The Supreme Court (SC) is poised to declare the controversial Enhanced Defense Cooperation Agreement (EDCA) between the Philippines and the United States constitutional, according to unimpeachable sources.
The Manila Times has gathered from several sources that an 82-page draft decision upholding the constitutionality of the defense agreement had been circulated among the 14 magistrates.
The ponente of the case is Chief Justice Maria Lourdes Sereno.
In her draft decision, Sereno said EDCA is “not constitutionally infirm,” the sources told the Times.
According to the decision, President Benigno Aquino 3rd, as head of the executive department, has the power to sign agreements on matters of foreign affairs and national security.
An overwhelming majority of the justices are inclined to agree with Sereno since no dissenting opinion had been issued.
Some of the justices who do not see eye to eye with the Chief Justice, however, are waiting for a magistrate to issue a separate opinion concurring with the constitutionality of EDCA and they will favor that opinion so that Sereno will not gain credit from Aquino because she is the ponente of the case.
A source said Sereno circulated her draft decision days before the holding of the Asia-Pacific Economic Cooperation (APEC) to please Malacañang and gain “pogi points [credit]” from the President.
The EDCA decision is seen to be the Philippines’ “gift” to US President Barack Obama, who will be flying in to Manila to attend the APEC summit scheduled from November 17 to 19.
The high tribunal is set to discuss and deliberate Sereno’s ponencia on Tuesday, November 10.
If there will be no objections, the justices may vote on the decision or reset the voting for November 16, the eve of the APEC summit.
Upholding the legality of EDCA will shoot down petitions filed by former senators Rene Saguisag and Wigberto Tañada Sr., Mary John Mananzan, University of the Philippines Professor Pacifico Agabin, Francisco Nemenzo, Harry Roque Jr. and Evalyn Ursua questioning the constitutionality of the defense agreement.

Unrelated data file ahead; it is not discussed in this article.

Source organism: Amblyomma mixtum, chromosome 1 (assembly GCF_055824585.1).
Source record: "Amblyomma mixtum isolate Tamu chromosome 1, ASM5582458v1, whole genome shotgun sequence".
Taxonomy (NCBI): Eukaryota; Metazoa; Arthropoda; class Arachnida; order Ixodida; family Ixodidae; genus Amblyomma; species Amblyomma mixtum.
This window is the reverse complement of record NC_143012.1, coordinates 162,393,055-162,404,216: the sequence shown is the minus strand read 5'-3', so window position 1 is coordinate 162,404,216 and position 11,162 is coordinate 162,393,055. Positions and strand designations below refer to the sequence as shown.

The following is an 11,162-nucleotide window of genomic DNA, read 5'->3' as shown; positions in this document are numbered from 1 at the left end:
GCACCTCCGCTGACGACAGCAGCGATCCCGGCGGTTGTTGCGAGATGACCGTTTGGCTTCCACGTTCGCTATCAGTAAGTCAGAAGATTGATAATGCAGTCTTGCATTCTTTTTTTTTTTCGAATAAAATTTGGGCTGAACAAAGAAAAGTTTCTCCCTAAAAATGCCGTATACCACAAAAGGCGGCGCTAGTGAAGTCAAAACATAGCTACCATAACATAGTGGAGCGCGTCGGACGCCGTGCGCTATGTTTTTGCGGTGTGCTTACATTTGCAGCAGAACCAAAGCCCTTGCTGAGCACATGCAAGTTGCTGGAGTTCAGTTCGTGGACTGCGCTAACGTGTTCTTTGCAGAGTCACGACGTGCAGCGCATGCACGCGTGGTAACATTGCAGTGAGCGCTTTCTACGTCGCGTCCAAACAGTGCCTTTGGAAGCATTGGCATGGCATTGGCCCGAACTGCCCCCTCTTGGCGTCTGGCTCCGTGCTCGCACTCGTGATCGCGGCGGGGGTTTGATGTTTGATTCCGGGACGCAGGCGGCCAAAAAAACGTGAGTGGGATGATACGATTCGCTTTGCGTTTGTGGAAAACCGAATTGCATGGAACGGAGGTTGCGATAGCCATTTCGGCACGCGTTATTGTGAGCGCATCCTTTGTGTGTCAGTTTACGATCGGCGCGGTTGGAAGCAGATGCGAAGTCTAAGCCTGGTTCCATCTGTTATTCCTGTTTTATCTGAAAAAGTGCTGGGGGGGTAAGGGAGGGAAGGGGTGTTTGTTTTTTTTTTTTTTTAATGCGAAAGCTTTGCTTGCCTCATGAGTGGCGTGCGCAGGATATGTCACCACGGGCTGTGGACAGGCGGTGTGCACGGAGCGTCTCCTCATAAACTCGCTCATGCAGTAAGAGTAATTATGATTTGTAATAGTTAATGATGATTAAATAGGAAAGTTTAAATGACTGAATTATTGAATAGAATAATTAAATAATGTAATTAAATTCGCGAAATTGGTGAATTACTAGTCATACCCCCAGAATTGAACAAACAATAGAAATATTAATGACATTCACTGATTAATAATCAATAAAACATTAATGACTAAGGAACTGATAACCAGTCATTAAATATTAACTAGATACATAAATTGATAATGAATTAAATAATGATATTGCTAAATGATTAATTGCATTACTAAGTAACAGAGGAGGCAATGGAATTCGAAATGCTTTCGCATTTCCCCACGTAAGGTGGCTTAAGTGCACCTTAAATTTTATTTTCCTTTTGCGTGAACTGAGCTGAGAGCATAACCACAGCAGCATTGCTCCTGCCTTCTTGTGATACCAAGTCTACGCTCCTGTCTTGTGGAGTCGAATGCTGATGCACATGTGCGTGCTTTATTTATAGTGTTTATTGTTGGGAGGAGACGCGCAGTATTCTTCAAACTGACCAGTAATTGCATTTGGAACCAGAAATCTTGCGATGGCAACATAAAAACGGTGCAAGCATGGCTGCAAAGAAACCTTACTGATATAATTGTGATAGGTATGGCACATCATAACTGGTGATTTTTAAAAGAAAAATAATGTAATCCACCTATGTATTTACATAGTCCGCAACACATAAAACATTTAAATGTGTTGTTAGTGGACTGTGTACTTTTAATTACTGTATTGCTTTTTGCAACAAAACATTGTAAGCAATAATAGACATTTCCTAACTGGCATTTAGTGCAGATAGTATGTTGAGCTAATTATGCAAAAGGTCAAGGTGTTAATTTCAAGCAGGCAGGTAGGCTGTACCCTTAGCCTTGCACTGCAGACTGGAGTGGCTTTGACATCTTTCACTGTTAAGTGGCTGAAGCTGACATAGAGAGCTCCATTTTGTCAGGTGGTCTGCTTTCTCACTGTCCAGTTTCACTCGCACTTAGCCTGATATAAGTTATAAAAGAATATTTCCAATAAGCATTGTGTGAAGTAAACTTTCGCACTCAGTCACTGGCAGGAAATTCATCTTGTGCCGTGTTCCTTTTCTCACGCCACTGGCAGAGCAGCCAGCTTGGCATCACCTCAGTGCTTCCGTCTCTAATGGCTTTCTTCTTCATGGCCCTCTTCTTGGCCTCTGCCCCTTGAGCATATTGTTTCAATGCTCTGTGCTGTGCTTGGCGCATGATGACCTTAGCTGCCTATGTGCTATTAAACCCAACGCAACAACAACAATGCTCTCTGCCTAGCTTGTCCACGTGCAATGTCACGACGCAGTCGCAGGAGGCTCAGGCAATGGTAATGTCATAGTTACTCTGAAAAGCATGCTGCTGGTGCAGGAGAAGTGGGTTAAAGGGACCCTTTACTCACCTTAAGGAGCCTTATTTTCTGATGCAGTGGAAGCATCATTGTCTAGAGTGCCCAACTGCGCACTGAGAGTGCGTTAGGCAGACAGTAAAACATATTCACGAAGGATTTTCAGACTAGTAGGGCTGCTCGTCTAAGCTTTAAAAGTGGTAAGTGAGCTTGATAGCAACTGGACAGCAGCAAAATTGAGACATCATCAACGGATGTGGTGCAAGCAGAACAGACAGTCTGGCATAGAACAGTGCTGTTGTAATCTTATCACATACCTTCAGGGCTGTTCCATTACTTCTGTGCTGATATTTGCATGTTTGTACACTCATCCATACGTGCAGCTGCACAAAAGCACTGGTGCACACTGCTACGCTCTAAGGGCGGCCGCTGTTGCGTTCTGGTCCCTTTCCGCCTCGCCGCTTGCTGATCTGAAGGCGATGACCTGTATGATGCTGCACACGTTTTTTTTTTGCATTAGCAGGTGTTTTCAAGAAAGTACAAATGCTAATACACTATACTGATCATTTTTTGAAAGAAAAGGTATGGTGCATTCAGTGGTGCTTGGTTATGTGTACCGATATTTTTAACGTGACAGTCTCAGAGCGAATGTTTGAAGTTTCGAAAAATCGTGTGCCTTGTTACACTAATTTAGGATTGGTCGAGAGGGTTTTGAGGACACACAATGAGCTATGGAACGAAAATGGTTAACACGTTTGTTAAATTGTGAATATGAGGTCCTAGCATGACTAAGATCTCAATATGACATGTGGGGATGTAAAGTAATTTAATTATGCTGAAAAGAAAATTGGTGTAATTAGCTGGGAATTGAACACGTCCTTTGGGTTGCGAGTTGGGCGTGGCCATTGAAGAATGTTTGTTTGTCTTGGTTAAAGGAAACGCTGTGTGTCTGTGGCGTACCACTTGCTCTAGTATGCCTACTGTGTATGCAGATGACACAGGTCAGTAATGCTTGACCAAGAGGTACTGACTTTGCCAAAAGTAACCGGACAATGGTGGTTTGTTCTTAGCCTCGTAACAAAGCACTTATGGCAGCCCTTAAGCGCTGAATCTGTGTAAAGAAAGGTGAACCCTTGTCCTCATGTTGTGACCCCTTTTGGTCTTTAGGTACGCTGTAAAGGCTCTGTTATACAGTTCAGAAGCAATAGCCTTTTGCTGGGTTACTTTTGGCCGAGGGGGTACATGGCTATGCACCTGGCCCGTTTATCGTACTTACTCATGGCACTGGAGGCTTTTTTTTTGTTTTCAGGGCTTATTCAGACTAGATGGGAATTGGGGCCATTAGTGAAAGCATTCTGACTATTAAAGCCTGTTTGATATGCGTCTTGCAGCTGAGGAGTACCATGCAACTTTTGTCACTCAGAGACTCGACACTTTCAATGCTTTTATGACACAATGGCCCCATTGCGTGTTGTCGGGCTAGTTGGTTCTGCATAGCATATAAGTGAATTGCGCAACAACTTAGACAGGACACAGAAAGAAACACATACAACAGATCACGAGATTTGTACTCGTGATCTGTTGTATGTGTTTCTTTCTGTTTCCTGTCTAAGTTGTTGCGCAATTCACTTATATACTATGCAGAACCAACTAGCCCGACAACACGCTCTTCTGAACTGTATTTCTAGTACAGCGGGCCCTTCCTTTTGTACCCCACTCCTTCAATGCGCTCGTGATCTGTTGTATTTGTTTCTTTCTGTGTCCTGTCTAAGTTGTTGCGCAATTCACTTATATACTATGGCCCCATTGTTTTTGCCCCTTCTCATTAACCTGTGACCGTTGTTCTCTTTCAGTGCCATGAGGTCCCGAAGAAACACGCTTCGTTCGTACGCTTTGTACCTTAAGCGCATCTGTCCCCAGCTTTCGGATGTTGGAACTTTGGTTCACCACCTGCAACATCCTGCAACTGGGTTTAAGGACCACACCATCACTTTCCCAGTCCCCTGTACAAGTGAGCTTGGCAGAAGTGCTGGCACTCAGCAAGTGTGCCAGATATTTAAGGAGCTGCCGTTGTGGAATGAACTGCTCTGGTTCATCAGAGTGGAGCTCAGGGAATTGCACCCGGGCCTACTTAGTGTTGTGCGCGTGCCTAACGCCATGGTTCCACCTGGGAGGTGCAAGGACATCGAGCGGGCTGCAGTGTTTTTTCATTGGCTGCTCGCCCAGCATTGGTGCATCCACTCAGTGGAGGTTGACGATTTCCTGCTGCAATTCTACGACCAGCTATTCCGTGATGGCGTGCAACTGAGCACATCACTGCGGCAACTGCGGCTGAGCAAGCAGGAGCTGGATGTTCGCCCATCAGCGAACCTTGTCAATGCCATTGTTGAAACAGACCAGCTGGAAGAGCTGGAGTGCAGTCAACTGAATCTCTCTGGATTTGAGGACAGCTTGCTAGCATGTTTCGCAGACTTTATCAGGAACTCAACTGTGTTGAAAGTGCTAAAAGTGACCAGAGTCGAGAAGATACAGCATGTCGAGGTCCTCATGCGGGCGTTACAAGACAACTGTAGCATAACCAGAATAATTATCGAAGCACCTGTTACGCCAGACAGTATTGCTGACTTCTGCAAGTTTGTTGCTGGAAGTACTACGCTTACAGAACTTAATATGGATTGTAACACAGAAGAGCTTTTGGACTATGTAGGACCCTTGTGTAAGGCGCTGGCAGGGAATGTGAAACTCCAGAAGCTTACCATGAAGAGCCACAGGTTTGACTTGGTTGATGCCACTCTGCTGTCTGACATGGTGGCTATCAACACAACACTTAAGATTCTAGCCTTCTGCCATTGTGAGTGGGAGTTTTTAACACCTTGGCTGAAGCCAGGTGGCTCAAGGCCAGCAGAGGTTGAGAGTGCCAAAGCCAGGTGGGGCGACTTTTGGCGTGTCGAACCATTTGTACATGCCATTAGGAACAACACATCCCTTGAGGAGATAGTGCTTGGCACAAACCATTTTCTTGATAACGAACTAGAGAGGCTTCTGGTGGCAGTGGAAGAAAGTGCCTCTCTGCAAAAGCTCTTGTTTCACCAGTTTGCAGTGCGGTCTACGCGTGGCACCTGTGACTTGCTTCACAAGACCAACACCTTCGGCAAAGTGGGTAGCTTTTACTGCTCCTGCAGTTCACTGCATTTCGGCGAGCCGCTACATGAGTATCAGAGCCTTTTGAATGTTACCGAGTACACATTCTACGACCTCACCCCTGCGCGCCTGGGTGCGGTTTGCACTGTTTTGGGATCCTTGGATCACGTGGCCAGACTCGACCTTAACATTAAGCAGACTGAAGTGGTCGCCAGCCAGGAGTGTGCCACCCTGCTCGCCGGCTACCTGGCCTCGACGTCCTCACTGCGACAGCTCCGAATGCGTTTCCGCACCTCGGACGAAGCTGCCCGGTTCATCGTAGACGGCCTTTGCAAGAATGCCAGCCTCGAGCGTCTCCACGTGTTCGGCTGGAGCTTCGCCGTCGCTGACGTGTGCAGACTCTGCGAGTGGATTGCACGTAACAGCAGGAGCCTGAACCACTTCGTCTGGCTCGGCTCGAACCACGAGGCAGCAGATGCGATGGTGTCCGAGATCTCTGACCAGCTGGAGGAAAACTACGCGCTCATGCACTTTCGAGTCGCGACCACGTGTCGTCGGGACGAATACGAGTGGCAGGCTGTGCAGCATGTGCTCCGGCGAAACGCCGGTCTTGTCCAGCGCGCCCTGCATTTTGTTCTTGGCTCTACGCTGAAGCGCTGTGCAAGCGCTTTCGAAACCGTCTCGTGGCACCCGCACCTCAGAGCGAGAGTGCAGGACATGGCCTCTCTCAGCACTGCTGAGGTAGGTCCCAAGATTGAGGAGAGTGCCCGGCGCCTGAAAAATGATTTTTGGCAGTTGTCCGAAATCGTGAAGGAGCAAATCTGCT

Several groups also filed similar petitions—Bagong Alyansang Makabayan (Bayan), Gabriela Women’s Party-list, ACT Teachers, Anakpawis and Kabataan Party-list.
Named respondents were Aquino, Executive Secretary Paquito Ochoa Jr., Defense Secretary Voltaire Gazmin, Foreign Secretary Albert Del Rosario, Budget Secretary Florencio Abad and the Armed Forces of the Philippines (AFP).
In her ponencia, Sereno maintained that the Philippines needs “friends” and that EDCA will help keep the peace in the archipelago.
She cited the case filed by the government against China, now under arbitration by a United Nations tribunal.
Sources said the Chief Justice dismissed as “speculative” claims that if the defense agreement is put into force, the US may bring in nuclear weapons. She pointed out that the Constitution mandates that the country be free of nuclear weapons.
Sereno also squelched fears that the country could be attacked by the enemies of the US because of the presence of American forces in the Philippines.
The Chief Justice, the sources said, believes that EDCA will not impair the sovereignty and territorial integrity of the country because the defense agreement will be implemented under the Visiting Forces Agreement (VFA).
The draft decision said the Philippines will benefit from the agreement because joint military exercises will be held to enhance capability of Filipino and American troops.
Sereno said in times of disaster and calamities, the Philippines can also call on US forces to help in relief and rescue operations, similar to what US soldiers did when Super Typhoon Yolanda (Haiyan) leveled communities in the Visayas.
Solicitor General Florin Hilbay had argued that signing the agreement was well within the power of Aquino as the country’s commander-in-chief, chief executive and chief architect of foreign policy.
Hibay said EDCA was approved to implement and enhance two existing treaties —the Mutual Defense Treaty and the VFA.